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Organizing spiral moves from relationships to reflection to action


Describing the Spokane Alliance’s move from organizing to acting to reorganizing as an “organizing spiral,” Steve Paulson of Westminster Congregational United Church of Christ (UCC) summed up some of the alliance’s victories that have built its capacity to reach out to “do something bigger and better.”

“The Spokane Alliance seeks to help people make connections and take actions as caring neighbors,” he said.  “We bring people together, share common concerns and act on them.”

About 40 at the Fall Leadership Rally learned about the alliance’s membership campaign and how to present on issues important to them as part of the “Learning Season” this fall in preparation for a Jan. 17 Action Assembly.  A Dec. 13 internal assembly will prioritize action for the public assembly.

The alliance seeks to recruit 15 new member institutions, raise $15,000 at a major donor breakfast and draw about 1,000 to the assembly.

It seeks first to strengthen institutions, such as churches, empowering them to be effective in the community in creating change toward developing a livable, sustainable community.

Tom Robinson of Covenant United Methodist Church said the alliance will recruit new members based on its successes with the Spokane Transit campaign, helping hold Premera to its nonprofit mission and the green building promotion among schools. 

Currently 14 churches—Baptist, Catholic, Lutheran, United Methodist and United Church of Christ—are among the 32 member institutions. 

The current research and action teams on Sustainable Jobs, Health Care, an STA Accountability Team and a Tax Equity Exploratory Team.

Learning season” sessions include meetings in member institutions to share their experiences about jobs, environment, taxes, government services, health care and other issues.  Discussions surface people’s “passions and interests.”

Wim Mauldin, co-organizer with Joe Chrastil on the alliance staff, said issues addressed arise from member institutions as they build relationships that change the “culture” within their institutions.  The alliance provides a process through which institutions discern what issues their members want to change.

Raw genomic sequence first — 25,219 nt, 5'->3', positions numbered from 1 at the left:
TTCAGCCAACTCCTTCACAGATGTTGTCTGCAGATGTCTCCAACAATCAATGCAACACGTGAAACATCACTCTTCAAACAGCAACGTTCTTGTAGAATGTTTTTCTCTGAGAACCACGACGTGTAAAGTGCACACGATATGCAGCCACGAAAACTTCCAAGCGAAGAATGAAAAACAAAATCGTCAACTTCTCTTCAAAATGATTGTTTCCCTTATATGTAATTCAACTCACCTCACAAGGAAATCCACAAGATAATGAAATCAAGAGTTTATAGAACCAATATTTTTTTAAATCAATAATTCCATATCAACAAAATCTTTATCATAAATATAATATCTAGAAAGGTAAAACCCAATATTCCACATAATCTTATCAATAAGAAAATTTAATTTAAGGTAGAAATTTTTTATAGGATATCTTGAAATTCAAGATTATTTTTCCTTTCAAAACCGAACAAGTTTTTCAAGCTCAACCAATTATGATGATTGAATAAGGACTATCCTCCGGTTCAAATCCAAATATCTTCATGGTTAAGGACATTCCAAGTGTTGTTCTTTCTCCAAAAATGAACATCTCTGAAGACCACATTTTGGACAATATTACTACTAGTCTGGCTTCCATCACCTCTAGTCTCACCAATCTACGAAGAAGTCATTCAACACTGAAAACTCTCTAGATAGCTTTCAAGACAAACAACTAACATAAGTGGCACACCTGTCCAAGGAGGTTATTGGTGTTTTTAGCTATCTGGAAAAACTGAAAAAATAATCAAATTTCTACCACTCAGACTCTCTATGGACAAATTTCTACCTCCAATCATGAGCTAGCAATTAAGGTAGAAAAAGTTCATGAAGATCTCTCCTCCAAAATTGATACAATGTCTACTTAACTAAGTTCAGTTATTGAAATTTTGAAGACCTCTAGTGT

Karen Hyvonen of the Health Care Research-Action Team led an overview of health issues.  That team’s findings are reported in an article.

Pam Griffin of the United Food and Commercial Workers #1429, spoke on  holding the STA accountable for use of funds raised in the recent ballot measure to increase sales taxes by .3 percent.

Paul Bramson of St. Ann’s Catholic Church and on the Sustainable Jobs Team outlined the need to address rising energy prices and develop the local work force with sustainable jobs that provide living wages and respect the environment.

Alliance successes include its Green Building/Learning program’s 2003 campaign securing commitments from Spokane Public Schools to implement green building standards and adopt standards for using apprentices in construction, and the Stewardship Works campaign to increase conservation in existing buildings.

That team proposes approaching eight other school districts on green building; offering Stewardship Works classes to commercial building owners; creating a Sustainability Center to provide technical assistance on green building; developing a sustainability-focused Science Center; addressing regional water quality and conservation, and research to support biomass and alternative energy sources.

The Rev. Joanne Coleman Campbell of Liberty Park United Methodist presented proposals of the Tax Equity Exploratory Team, which include forming a Tax Equity Research-Action Team.  The group defines regressive taxes as those taking a larger percent from lower-income people and progressive taxes as taking a small percent from them.

“Tax equity and fairness are good for the system by distributing the tax burden in a fair and equitable way,” she said.

This team, formed in 2003, said that in economic downturns the state’s regressive tax system often leaves unfunded or underfunded social services that affect the quality of life—education, economic development, and health care. 

“Washington has one of the most regressive tax systems in the nation, relying heavily on sales and excise taxes, property taxes, and business and occupation taxes,” Joan said.  “So people in the lowest 20 percent of incomes pay 17 percent of their incomes in sales and property taxes, while the highest 20 percent pays three percent or less.  Reliance on the sales tax leads to high volatility.

“Our member institutions seek fair and equitable taxes, stable and balanced taxes, clear and transparent, and adequate to meet government obligations in a fair and just manner,” Joan said.

The alliance will hold a Capacity Building Campaign breakfast at 7 a.m., Wednesday, Oct. 20 at the Ridpath Hotel. 

For information, call 532-1688.

By Mary Stamp - Copyright © October 2004 - The Fig Tree